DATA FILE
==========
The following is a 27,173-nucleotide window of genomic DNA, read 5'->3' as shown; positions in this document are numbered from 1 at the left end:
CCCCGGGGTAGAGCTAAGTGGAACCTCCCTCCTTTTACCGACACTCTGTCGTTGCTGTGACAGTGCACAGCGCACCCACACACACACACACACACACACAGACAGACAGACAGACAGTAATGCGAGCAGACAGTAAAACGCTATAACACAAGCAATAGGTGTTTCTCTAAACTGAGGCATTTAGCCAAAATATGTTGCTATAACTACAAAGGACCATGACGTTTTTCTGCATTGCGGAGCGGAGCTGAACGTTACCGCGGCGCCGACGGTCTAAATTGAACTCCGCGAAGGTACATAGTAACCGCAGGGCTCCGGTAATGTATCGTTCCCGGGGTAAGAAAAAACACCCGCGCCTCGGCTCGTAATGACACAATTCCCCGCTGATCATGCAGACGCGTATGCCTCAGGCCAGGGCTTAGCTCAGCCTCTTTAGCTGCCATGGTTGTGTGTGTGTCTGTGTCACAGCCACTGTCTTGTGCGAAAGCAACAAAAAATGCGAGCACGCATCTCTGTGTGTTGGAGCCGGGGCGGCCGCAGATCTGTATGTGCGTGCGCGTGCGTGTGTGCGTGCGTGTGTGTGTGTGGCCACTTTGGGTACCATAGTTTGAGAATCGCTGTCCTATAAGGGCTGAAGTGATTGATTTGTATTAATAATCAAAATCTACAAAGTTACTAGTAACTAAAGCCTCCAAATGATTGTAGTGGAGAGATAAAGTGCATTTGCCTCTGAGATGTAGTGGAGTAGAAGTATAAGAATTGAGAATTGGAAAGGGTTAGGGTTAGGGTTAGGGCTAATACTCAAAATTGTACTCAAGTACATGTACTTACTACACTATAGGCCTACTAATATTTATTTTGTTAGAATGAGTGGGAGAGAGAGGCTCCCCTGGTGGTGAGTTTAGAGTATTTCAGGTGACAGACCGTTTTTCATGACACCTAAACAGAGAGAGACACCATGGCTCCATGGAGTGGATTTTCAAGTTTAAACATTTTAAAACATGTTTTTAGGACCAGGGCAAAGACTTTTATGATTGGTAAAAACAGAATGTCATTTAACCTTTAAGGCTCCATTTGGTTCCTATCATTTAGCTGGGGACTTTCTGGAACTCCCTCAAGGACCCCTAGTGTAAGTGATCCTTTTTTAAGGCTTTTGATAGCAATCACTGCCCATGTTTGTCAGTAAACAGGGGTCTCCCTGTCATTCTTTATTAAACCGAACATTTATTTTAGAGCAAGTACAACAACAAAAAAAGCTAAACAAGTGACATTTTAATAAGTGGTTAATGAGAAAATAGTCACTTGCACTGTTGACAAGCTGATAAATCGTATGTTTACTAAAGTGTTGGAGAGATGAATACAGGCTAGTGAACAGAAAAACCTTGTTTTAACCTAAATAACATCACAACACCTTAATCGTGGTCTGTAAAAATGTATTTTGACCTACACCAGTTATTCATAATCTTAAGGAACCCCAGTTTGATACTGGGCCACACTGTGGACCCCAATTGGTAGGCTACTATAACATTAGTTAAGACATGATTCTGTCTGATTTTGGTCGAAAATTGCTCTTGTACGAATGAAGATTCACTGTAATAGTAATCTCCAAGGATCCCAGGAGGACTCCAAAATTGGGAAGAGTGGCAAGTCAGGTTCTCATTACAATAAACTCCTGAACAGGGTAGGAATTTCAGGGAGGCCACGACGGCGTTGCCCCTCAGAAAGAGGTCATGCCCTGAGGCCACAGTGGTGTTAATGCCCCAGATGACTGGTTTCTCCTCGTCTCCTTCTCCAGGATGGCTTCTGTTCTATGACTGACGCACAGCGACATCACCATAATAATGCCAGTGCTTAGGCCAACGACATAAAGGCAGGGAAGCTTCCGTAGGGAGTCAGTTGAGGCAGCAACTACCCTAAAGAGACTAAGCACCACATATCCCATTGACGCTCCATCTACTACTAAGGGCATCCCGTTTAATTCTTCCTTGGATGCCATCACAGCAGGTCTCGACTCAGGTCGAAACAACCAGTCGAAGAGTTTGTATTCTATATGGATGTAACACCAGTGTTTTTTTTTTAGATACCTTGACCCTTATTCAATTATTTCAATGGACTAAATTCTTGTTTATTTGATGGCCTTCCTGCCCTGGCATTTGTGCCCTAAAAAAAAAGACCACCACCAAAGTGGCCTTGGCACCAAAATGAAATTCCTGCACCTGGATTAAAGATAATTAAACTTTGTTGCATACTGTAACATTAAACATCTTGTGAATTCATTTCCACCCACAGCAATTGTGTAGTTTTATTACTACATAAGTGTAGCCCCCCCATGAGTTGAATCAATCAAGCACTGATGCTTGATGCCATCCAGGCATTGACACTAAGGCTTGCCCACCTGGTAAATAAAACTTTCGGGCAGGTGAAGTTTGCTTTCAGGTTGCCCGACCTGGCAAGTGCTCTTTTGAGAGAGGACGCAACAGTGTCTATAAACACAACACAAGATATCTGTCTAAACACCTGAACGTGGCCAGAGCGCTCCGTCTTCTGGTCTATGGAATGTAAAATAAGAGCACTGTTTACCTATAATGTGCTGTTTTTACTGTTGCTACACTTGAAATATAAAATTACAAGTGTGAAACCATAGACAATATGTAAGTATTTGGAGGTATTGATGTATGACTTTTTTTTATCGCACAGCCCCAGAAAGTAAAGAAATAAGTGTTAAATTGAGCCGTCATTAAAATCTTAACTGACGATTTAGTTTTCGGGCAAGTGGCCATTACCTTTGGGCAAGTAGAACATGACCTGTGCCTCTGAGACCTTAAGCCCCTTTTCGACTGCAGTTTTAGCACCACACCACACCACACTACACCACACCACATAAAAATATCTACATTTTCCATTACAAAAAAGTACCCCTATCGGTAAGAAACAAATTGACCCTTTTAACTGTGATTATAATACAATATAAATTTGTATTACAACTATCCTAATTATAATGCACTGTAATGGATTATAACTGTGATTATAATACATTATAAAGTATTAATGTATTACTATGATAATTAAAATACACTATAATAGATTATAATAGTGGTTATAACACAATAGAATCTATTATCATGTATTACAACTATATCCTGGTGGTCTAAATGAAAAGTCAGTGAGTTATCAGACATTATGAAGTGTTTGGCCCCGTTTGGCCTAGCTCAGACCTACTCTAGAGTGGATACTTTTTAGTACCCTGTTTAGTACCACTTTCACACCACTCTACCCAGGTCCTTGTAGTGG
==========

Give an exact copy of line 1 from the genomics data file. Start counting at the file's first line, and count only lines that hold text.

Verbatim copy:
The following is a 27,173-nucleotide window of genomic DNA, read 5'->3' as shown; positions in this document are numbered from 1 at the left end: